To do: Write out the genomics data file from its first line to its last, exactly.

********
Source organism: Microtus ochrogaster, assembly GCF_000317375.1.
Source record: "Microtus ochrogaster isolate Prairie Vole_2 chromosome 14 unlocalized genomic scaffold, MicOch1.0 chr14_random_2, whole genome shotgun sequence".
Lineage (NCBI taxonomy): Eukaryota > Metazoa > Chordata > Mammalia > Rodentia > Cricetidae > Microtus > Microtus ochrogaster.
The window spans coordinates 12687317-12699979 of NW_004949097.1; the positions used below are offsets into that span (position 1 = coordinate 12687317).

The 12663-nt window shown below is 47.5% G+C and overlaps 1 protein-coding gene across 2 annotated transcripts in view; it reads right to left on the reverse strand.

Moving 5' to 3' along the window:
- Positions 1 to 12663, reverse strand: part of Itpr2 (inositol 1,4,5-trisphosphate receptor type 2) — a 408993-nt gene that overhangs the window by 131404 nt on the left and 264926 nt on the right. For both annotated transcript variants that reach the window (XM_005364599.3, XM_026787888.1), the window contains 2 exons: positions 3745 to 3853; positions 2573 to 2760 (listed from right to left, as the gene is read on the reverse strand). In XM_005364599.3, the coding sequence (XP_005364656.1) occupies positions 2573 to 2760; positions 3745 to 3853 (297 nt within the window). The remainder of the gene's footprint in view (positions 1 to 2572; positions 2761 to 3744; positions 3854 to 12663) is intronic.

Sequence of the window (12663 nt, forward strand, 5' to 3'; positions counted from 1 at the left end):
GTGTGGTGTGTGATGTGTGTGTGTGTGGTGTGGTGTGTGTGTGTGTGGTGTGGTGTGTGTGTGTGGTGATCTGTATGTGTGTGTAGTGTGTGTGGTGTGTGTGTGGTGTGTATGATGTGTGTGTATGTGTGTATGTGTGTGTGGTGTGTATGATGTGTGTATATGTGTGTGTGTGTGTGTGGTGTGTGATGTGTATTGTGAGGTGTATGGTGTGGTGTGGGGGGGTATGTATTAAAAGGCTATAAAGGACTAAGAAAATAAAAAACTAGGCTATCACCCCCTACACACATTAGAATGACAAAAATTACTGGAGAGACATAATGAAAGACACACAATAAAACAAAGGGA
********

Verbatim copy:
Source organism: Microtus ochrogaster, assembly GCF_000317375.1.
Source record: "Microtus ochrogaster isolate Prairie Vole_2 chromosome 14 unlocalized genomic scaffold, MicOch1.0 chr14_random_2, whole genome shotgun sequence".
Lineage (NCBI taxonomy): Eukaryota > Metazoa > Chordata > Mammalia > Rodentia > Cricetidae > Microtus > Microtus ochrogaster.
The window spans coordinates 12687317-12699979 of NW_004949097.1; the positions used below are offsets into that span (position 1 = coordinate 12687317).

The 12663-nt window shown below is 47.5% G+C and overlaps 1 protein-coding gene across 2 annotated transcripts in view; it reads right to left on the reverse strand.

Moving 5' to 3' along the window:
- Positions 1 to 12663, reverse strand: part of Itpr2 (inositol 1,4,5-trisphosphate receptor type 2) — a 408993-nt gene that overhangs the window by 131404 nt on the left and 264926 nt on the right. For both annotated transcript variants that reach the window (XM_005364599.3, XM_026787888.1), the window contains 2 exons: positions 3745 to 3853; positions 2573 to 2760 (listed from right to left, as the gene is read on the reverse strand). In XM_005364599.3, the coding sequence (XP_005364656.1) occupies positions 2573 to 2760; positions 3745 to 3853 (297 nt within the window). The remainder of the gene's footprint in view (positions 1 to 2572; positions 2761 to 3744; positions 3854 to 12663) is intronic.

Sequence of the window (12663 nt, forward strand, 5' to 3'; positions counted from 1 at the left end):
GTGTGGTGTGTGATGTGTGTGTGTGTGGTGTGGTGTGTGTGTGTGTGGTGTGGTGTGTGTGTGTGGTGATCTGTATGTGTGTGTAGTGTGTGTGGTGTGTGTGTGGTGTGTATGATGTGTGTGTATGTGTGTATGTGTGTGTGGTGTGTATGATGTGTGTATATGTGTGTGTGTGTGTGTGGTGTGTGATGTGTATTGTGAGGTGTATGGTGTGGTGTGGGGGGGTATGTATTAAAAGGCTATAAAGGACTAAGAAAATAAAAAACTAGGCTATCACCCCCTACACACATTAGAATGACAAAAATTACTGGAGAGACATAATGAAAGACACACAATAAAACAAAGGGA